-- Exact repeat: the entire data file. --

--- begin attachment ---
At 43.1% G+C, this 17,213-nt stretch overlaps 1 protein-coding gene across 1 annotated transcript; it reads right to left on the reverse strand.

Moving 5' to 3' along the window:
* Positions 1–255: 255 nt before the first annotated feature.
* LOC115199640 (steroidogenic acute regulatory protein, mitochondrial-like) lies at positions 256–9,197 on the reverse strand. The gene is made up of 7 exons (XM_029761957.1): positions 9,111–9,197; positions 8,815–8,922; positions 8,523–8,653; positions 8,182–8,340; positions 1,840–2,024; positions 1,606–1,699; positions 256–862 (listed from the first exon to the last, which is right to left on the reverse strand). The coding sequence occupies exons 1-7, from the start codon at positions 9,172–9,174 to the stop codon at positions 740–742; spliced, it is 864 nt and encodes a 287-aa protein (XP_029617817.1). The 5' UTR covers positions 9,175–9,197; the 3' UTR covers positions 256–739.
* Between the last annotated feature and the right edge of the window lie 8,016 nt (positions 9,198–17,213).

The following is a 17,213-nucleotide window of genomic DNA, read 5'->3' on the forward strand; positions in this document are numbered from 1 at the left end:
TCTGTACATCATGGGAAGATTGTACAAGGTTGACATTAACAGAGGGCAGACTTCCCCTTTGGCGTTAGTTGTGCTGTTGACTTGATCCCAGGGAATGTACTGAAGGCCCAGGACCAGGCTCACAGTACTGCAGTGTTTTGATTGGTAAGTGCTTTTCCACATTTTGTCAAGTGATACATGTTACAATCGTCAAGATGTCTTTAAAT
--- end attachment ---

At 43.1% G+C, this 17,213-nt stretch overlaps 1 protein-coding gene across 1 annotated transcript; it reads right to left on the reverse strand.

Moving 5' to 3' along the window:
* Positions 1–255: 255 nt before the first annotated feature.
* LOC115199640 (steroidogenic acute regulatory protein, mitochondrial-like) lies at positions 256–9,197 on the reverse strand. The gene is made up of 7 exons (XM_029761957.1): positions 9,111–9,197; positions 8,815–8,922; positions 8,523–8,653; positions 8,182–8,340; positions 1,840–2,024; positions 1,606–1,699; positions 256–862 (listed from the first exon to the last, which is right to left on the reverse strand). The coding sequence occupies exons 1-7, from the start codon at positions 9,172–9,174 to the stop codon at positions 740–742; spliced, it is 864 nt and encodes a 287-aa protein (XP_029617817.1). The 5' UTR covers positions 9,175–9,197; the 3' UTR covers positions 256–739.
* Between the last annotated feature and the right edge of the window lie 8,016 nt (positions 9,198–17,213).

The following is a 17,213-nucleotide window of genomic DNA, read 5'->3' on the forward strand; positions in this document are numbered from 1 at the left end:
TCTGTACATCATGGGAAGATTGTACAAGGTTGACATTAACAGAGGGCAGACTTCCCCTTTGGCGTTAGTTGTGCTGTTGACTTGATCCCAGGGAATGTACTGAAGGCCCAGGACCAGGCTCACAGTACTGCAGTGTTTTGATTGGTAAGTGCTTTTCCACATTTTGTCAAGTGATACATGTTACAATCGTCAAGATGTCTTTAAAT